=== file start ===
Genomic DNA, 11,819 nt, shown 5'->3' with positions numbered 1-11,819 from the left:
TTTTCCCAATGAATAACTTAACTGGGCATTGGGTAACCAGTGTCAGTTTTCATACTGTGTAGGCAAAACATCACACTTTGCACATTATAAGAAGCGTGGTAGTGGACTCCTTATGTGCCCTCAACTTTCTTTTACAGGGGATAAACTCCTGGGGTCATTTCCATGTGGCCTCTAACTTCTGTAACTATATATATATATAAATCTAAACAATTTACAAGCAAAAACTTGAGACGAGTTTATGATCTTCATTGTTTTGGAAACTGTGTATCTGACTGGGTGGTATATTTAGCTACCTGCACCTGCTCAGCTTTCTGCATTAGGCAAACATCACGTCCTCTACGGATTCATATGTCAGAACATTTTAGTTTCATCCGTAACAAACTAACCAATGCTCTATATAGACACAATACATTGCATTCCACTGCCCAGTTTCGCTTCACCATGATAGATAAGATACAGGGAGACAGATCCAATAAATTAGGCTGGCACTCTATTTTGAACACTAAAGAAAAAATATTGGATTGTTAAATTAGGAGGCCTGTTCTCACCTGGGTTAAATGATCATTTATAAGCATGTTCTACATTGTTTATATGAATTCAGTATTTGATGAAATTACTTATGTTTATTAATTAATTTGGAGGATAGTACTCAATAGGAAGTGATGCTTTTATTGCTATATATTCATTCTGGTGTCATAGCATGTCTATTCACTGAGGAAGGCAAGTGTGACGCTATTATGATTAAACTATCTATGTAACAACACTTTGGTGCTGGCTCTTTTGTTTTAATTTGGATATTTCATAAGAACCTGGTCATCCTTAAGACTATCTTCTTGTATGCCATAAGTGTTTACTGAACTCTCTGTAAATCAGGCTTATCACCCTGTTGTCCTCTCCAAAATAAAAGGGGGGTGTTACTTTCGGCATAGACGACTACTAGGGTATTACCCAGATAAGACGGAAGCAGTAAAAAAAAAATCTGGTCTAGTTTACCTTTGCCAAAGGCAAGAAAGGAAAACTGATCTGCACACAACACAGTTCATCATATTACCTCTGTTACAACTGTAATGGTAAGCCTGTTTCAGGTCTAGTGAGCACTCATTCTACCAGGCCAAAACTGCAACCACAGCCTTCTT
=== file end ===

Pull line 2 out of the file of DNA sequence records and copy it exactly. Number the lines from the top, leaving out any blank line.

TTTTCCCAATGAATAACTTAACTGGGCATTGGGTAACCAGTGTCAGTTTTCATACTGTGTAGGCAAAACATCACACTTTGCACATTATAAGAAGCGTGGTAGTGGACTCCTTATGTGCCCTCAACTTTCTTTTACAGGGGATAAACTCCTGGGGTCATTTCCATGTGGCCTCTAACTTCTGTAACTATATATATATATAAATCTAAACAATTTACAAGCAAAAACTTGAGACGAGTTTATGATCTTCATTGTTTTGGAAACTGTGTATCTGACTGGGTGGTATATTTAGCTACCTGCACCTGCTCAGCTTTCTGCATTAGGCAAACATCACGTCCTCTACGGATTCATATGTCAGAACATTTTAGTTTCATCCGTAACAAACTAACCAATGCTCTATATAGACACAATACATTGCATTCCACTGCCCAGTTTCGCTTCACCATGATAGATAAGATACAGGGAGACAGATCCAATAAATTAGGCTGGCACTCTATTTTGAACACTAAAGAAAAAATATTGGATTGTTAAATTAGGAGGCCTGTTCTCACCTGGGTTAAATGATCATTTATAAGCATGTTCTACATTGTTTATATGAATTCAGTATTTGATGAAATTACTTATGTTTATTAATTAATTTGGAGGATAGTACTCAATAGGAAGTGATGCTTTTATTGCTATATATTCATTCTGGTGTCATAGCATGTCTATTCACTGAGGAAGGCAAGTGTGACGCTATTATGATTAAACTATCTATGTAACAACACTTTGGTGCTGGCTCTTTTGTTTTAATTTGGATATTTCATAAGAACCTGGTCATCCTTAAGACTATCTTCTTGTATGCCATAAGTGTTTACTGAACTCTCTGTAAATCAGGCTTATCACCCTGTTGTCCTCTCCAAAATAAAAGGGGGGTGTTACTTTCGGCATAGACGACTACTAGGGTATTACCCAGATAAGACGGAAGCAGTAAAAAAAAAATCTGGTCTAGTTTACCTTTGCCAAAGGCAAGAAAGGAAAACTGATCTGCACACAACACAGTTCATCATATTACCTCTGTTACAACTGTAATGGTAAGCCTGTTTCAGGTCTAGTGAGCACTCATTCTACCAGGCCAAAACTGCAACCACAGCCTTCTT